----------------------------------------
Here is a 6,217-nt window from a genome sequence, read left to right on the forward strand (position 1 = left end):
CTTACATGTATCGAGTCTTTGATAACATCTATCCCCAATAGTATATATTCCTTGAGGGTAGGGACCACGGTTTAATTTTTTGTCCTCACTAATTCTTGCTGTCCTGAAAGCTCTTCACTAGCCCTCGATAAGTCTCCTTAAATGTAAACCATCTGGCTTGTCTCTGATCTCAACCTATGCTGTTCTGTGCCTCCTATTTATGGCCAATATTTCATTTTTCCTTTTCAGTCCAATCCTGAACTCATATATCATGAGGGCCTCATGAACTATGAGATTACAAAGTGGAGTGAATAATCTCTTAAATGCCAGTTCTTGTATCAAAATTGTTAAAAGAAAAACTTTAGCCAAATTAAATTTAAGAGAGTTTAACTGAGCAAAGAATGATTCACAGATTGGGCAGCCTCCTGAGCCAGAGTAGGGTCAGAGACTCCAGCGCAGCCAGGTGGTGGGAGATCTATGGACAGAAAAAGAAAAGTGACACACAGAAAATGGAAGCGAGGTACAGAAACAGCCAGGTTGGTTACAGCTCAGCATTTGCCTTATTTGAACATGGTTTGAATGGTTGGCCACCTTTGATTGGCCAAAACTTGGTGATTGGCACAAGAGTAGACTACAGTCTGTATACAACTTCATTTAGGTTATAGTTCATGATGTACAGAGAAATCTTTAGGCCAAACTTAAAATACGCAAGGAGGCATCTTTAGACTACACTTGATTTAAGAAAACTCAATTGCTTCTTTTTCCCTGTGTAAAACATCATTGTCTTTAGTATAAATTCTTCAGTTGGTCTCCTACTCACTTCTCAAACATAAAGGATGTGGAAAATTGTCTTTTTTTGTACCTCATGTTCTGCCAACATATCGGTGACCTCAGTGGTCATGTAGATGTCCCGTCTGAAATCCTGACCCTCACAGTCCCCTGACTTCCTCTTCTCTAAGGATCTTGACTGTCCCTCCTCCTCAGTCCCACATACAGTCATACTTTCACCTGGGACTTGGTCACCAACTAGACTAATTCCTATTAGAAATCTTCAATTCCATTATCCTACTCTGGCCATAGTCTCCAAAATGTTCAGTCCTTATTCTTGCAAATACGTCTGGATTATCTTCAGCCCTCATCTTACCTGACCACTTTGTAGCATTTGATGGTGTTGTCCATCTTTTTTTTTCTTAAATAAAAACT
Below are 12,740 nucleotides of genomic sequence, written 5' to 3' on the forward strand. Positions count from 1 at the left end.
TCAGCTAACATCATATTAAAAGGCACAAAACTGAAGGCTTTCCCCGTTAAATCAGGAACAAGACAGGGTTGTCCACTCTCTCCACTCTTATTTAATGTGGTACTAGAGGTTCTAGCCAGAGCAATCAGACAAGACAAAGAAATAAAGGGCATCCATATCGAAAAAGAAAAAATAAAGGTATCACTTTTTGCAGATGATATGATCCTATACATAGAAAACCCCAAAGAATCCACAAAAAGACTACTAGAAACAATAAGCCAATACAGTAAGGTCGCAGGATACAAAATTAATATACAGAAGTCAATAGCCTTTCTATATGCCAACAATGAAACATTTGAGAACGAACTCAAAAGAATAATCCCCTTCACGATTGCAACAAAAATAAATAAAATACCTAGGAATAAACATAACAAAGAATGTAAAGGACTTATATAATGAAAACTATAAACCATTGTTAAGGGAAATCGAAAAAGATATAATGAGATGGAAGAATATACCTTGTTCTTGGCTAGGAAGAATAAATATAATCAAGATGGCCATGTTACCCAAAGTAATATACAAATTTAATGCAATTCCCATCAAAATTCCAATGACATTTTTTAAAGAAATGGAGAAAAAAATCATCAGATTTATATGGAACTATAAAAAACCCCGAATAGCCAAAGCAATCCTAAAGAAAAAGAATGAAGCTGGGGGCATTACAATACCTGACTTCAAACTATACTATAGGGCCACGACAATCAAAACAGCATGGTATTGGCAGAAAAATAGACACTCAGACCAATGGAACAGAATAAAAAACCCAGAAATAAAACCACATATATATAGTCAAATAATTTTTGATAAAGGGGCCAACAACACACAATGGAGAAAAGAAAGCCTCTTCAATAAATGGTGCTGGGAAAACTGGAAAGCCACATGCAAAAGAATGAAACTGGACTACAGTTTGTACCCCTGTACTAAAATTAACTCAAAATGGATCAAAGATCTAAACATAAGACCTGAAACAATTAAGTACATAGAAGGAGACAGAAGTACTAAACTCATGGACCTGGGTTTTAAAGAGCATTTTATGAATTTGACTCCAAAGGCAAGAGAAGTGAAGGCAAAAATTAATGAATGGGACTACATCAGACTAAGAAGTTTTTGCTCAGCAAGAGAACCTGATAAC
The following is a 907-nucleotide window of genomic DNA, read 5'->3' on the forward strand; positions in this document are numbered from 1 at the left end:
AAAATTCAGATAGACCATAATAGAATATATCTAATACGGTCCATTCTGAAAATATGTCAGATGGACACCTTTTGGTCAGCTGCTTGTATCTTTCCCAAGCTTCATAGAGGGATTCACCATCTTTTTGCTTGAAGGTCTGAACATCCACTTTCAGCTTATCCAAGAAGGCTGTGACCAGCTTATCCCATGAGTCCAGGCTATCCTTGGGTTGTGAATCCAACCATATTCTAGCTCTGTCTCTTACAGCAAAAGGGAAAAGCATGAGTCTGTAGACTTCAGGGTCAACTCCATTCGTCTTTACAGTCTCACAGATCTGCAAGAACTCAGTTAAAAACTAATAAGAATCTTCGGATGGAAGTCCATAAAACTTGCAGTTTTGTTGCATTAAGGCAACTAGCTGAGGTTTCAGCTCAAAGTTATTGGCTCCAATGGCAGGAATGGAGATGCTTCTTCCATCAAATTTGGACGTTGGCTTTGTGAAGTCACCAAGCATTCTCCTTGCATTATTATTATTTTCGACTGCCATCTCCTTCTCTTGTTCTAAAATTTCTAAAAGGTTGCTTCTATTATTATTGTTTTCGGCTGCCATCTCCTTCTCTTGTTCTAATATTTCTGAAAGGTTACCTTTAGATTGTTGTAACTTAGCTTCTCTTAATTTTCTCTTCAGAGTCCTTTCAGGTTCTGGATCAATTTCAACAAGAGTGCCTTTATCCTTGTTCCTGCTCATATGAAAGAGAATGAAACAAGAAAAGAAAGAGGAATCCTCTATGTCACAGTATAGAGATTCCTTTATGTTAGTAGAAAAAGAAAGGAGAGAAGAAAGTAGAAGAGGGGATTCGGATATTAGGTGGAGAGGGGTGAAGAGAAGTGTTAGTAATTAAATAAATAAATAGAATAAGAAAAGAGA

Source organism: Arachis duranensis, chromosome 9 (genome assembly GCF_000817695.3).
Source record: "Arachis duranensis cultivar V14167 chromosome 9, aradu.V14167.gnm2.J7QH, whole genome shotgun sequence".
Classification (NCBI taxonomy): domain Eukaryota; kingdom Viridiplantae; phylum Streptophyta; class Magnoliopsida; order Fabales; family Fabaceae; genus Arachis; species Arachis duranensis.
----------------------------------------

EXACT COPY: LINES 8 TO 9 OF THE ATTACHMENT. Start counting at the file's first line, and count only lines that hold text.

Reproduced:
Source record: "Arachis duranensis cultivar V14167 chromosome 9, aradu.V14167.gnm2.J7QH, whole genome shotgun sequence".
Classification (NCBI taxonomy): domain Eukaryota; kingdom Viridiplantae; phylum Streptophyta; class Magnoliopsida; order Fabales; family Fabaceae; genus Arachis; species Arachis duranensis.